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Voting closed 19

More parking = more people driving to those parking spaces.

Less parking = fewer people driving because "it's too hard to park there."

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Ink Block has very little parking because the neighbors were told nobody would drive there. Now they have a full time valet for the only parking lot on the block. So many people drive there you have to que to park.

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Most of those cars are people coming in from the 'burbs to shop at the grocery store.

But looking different - how nice would that spot be if there were a park with trees instead of a parking lot....

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See tar island on Emerson St for an example

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from the "burbs", to shop at Whole Foods.

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And just imagine how much worst the traffic would be, and how much less housing would have fit on the site, if they had built twice as much parking.

The problem isn’t that there isn’t enough parking. The problem is that they don’t make any effort to ration it through the usual method that we ration everything else that does not have infinite supply (like housing!) which is: Charge people to use it! But no Texas-based company could ever bring themselves to do such a thing.

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The problem with the Whole Foods parking lot at Ink Block is that it's free. If they charged even a small hourly fee to park there, I guarantee a lot fewer people would park there.

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Are you truly unaware of the fact that hundreds of thousands of people around here don't have a car? I don't even have a drivers license. This is a real city, not a suburb in Iowa.

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Magoo sign the P&S? Magoo is in. All in. Magoo.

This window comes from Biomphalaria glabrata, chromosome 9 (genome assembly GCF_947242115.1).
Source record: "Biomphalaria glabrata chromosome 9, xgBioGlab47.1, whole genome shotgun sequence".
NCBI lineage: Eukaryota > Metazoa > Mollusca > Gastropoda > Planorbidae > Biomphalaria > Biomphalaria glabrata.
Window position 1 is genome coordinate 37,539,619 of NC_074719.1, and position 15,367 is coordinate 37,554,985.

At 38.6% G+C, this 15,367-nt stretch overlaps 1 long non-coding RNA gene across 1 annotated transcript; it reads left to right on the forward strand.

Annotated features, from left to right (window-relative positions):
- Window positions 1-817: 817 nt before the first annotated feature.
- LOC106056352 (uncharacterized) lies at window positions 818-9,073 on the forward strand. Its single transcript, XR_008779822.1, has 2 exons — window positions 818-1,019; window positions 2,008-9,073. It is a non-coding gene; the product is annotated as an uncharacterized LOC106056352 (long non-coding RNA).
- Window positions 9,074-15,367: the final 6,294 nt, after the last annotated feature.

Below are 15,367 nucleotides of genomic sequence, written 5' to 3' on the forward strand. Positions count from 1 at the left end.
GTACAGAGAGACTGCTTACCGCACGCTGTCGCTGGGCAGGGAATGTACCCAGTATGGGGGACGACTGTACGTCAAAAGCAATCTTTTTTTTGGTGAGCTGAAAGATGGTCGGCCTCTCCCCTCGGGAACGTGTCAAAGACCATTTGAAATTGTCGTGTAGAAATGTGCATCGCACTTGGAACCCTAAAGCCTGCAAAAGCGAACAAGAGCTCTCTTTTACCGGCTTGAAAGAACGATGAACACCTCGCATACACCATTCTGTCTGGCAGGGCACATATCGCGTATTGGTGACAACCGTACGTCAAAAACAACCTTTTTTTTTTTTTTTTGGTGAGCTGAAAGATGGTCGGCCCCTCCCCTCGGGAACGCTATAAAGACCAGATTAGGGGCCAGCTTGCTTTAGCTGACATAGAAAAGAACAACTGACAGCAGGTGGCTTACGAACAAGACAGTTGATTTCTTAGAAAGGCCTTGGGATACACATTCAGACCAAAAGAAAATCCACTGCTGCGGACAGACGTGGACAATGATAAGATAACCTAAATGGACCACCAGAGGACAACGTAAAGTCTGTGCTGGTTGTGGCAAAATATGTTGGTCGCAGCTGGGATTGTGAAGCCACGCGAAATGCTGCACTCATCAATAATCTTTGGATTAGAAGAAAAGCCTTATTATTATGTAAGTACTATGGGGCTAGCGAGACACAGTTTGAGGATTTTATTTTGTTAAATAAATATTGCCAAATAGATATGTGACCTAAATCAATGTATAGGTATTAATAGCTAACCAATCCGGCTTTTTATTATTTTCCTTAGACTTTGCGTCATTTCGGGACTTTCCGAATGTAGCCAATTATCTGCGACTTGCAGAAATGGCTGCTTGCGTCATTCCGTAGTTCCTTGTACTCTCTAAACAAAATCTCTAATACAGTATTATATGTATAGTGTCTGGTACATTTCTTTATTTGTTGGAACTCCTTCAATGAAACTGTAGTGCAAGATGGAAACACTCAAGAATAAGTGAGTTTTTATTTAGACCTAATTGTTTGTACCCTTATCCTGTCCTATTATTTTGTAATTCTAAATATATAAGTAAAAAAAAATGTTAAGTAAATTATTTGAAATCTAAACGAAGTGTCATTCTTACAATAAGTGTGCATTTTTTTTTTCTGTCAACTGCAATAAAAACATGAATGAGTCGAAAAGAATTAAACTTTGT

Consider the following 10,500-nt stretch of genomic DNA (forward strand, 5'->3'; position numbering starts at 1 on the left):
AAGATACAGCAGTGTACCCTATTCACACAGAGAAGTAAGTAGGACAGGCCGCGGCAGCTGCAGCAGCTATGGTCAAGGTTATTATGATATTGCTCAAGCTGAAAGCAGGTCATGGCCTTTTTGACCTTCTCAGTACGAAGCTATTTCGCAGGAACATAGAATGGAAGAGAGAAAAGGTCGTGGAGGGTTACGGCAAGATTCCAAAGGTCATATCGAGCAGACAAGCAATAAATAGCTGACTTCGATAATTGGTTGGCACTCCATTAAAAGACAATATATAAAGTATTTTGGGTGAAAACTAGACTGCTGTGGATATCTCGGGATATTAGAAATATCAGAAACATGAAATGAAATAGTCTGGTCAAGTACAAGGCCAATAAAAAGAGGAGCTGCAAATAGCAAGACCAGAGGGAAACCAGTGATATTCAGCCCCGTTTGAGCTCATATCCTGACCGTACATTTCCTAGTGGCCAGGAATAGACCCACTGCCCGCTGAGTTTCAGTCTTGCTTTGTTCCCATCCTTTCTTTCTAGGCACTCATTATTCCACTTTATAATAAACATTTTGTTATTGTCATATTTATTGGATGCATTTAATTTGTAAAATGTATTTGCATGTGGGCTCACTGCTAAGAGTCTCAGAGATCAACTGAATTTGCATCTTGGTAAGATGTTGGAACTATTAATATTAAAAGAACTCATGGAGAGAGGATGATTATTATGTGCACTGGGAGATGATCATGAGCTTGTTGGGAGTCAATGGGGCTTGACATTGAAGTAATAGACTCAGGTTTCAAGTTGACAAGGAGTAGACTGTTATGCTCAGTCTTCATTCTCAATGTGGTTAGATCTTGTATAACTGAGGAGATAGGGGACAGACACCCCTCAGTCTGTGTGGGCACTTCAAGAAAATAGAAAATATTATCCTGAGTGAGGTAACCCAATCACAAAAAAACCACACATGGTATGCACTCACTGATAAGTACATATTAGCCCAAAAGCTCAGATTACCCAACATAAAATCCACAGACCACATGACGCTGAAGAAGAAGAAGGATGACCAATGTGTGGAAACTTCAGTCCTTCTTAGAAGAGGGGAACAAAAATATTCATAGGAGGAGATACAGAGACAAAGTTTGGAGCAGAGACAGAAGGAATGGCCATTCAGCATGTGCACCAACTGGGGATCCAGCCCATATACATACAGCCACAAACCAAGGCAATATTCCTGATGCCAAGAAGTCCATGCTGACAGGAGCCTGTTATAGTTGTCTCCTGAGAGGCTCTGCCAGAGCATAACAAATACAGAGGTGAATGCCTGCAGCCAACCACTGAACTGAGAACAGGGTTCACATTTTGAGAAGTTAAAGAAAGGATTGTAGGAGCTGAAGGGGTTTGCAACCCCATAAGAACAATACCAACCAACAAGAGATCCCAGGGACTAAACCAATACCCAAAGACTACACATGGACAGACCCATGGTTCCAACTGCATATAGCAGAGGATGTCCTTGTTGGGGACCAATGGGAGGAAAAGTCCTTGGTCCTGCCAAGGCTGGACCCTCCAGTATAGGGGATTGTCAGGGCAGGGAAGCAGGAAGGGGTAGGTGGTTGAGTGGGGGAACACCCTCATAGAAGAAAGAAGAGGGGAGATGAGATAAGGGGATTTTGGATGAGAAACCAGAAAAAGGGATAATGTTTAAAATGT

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I honestly don't get the people arguing that, apparently they never taught supply and demand / economics back in the 60's - 80's BPS?

Now, if they want their property values and property taxes to continue to skyrocket, pricing out their kids from taking over their single family row houses, go for it! Less housing benefits entrenched snow birds.

Me? Put in a Market Basket and build all the housing you want as long as the Edison turbine building becomes a community center and they go out of their way to offer Chapter 91 harbor access.

L street / summer street is already a mess, and is just going to get worse without better public transit / a comprehensive seaport / southie transit plan. Transforming acre after acre to more office space is just going cease up the roads even more.

Housing and retail/service businesses would at least make it a somewhat contained neighborhood where people can sleep / work / play.

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https://commonwealthmagazine.org/housing/unused-parking-spots-driving-up...

Curious how much 'unused' parking is in the metro area vs central Boston. Although I know a lot of folks that live in brownstones and rent a space in a development's garage, so we have some instances of over-capacity parking for the development itself...